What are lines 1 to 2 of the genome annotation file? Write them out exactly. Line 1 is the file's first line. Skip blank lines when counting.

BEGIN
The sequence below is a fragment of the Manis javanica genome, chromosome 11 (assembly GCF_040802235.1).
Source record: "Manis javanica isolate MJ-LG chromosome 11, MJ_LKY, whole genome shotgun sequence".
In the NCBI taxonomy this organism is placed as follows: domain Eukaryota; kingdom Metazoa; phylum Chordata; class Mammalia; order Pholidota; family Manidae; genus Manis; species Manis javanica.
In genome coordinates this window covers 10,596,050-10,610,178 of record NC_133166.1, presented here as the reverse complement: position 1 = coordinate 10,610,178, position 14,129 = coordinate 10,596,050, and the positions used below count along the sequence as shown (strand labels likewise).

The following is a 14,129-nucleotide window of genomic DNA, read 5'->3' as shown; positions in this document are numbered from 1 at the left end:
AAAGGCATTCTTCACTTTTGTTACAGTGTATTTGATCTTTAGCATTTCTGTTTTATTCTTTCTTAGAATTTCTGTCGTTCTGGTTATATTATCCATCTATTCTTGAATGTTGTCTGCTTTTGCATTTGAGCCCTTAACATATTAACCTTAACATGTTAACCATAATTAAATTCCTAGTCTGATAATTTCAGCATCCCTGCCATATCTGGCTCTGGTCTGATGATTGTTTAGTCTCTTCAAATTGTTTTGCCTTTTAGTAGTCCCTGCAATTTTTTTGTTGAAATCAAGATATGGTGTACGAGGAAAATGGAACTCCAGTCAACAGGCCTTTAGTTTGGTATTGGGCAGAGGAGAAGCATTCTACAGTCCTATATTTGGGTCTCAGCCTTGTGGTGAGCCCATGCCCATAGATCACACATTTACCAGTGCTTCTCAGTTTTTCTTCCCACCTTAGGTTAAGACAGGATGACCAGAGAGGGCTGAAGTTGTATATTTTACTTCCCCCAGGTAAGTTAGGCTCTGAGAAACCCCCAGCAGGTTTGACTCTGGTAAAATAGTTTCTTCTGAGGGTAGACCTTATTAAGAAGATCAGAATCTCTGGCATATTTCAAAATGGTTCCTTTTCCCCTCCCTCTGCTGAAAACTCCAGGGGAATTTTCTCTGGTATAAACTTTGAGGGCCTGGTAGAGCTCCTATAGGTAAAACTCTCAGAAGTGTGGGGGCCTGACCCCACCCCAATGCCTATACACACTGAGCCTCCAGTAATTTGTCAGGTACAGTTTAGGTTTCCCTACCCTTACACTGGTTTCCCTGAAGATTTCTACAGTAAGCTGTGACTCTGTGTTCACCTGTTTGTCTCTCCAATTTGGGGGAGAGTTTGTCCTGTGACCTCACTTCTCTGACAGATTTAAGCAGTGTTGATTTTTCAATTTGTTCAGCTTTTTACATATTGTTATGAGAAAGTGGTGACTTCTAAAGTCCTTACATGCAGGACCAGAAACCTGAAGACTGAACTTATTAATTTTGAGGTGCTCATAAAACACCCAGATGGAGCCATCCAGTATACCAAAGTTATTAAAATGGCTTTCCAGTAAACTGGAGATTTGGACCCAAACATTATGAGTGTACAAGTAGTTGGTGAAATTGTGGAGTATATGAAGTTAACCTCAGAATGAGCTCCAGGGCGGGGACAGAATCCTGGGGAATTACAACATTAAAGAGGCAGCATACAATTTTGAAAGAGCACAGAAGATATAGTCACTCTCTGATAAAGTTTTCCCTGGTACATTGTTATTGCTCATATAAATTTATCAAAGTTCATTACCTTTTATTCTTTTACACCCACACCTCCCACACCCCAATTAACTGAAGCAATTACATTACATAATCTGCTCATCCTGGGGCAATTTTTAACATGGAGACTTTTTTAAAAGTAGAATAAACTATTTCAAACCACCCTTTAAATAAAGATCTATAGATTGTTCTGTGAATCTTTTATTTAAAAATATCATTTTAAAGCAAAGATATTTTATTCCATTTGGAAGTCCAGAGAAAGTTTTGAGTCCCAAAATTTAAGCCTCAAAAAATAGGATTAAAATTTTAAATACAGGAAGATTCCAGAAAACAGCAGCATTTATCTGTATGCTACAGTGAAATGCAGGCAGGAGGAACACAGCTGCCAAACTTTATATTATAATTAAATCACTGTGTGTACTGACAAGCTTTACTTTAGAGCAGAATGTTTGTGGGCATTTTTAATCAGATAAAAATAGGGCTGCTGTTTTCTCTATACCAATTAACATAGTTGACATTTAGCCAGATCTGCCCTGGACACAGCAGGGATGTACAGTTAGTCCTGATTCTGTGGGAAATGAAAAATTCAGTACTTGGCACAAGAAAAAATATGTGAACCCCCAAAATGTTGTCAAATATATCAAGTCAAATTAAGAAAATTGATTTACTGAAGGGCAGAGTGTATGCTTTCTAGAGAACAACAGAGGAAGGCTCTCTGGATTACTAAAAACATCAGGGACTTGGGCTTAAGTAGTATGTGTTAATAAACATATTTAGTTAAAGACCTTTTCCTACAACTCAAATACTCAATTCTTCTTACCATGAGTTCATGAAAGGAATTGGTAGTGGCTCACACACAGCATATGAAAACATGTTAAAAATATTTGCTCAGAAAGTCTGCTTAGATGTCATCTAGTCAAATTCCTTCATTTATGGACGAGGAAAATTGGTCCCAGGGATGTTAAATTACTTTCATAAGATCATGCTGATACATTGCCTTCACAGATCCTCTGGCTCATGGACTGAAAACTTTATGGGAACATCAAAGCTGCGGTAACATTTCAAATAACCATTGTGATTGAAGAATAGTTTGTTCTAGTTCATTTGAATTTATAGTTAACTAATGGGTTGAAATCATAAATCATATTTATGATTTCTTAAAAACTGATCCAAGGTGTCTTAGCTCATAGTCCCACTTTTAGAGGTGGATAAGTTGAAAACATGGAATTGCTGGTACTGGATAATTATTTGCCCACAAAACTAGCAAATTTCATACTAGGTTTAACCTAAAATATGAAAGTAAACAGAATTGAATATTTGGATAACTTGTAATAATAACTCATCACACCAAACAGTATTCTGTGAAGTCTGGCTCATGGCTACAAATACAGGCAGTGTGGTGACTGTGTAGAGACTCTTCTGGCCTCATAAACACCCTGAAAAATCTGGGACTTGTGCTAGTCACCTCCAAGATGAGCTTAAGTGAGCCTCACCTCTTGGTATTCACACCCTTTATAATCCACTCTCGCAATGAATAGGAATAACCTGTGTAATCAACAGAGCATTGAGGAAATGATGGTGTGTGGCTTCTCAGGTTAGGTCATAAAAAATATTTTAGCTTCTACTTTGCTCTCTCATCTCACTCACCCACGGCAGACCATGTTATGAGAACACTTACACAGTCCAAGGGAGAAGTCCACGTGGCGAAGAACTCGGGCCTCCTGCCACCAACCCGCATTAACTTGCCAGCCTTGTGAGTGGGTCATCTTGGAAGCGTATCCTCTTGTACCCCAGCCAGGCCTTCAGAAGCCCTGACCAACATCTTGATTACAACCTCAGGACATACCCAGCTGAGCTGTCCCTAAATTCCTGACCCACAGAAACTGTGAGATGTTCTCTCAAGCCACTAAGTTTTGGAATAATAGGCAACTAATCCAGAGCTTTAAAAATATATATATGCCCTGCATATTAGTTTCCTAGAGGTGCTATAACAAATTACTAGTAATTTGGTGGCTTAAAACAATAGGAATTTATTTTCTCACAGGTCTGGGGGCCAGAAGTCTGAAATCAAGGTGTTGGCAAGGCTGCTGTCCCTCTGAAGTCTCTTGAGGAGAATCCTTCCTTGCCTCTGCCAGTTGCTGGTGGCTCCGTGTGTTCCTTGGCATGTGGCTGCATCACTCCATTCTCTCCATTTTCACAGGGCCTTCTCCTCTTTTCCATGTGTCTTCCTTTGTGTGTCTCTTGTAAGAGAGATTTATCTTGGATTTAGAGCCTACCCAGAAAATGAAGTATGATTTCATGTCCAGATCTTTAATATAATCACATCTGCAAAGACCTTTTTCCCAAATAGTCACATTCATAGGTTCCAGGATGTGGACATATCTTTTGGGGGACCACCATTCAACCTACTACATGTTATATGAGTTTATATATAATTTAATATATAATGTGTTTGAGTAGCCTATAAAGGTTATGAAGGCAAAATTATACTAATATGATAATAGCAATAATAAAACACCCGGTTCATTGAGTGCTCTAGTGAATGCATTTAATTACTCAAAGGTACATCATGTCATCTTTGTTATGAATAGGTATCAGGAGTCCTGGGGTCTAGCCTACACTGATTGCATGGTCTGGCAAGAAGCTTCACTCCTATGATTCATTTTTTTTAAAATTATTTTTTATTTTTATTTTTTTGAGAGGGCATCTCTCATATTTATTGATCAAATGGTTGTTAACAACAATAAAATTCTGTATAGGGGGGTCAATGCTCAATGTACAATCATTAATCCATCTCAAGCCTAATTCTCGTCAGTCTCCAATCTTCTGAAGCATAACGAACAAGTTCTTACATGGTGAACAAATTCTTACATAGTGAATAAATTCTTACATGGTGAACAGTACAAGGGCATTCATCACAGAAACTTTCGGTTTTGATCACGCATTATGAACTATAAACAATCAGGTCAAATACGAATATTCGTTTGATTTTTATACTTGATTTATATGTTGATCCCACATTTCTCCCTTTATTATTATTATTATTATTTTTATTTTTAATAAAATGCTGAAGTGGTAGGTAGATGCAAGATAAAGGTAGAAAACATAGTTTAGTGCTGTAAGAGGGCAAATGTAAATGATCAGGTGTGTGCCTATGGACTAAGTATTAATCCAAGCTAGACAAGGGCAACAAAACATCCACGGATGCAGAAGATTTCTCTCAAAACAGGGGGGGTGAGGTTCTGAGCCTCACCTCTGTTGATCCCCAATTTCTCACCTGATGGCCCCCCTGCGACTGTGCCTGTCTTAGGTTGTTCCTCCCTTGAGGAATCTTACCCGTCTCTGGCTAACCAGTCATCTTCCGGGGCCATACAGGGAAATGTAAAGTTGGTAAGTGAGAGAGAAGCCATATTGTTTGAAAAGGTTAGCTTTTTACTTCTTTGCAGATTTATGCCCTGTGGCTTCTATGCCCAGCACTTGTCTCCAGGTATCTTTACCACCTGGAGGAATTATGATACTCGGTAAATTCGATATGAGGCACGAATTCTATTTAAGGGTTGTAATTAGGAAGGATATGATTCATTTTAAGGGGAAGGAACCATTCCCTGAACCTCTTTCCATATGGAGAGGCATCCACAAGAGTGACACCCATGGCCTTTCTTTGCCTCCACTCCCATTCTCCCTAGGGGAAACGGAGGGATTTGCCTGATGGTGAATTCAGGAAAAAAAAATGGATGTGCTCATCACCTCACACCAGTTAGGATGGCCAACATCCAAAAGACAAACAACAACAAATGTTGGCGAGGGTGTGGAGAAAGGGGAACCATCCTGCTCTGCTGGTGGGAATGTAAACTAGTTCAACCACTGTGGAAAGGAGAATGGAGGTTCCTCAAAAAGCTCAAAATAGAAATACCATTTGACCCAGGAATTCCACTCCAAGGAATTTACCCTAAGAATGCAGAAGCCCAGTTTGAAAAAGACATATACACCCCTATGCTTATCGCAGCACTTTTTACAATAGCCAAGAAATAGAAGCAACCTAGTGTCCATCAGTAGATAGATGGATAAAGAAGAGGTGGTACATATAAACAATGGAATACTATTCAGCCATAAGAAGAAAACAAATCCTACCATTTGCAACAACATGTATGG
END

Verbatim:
The sequence below is a fragment of the Manis javanica genome, chromosome 11 (assembly GCF_040802235.1).
Source record: "Manis javanica isolate MJ-LG chromosome 11, MJ_LKY, whole genome shotgun sequence".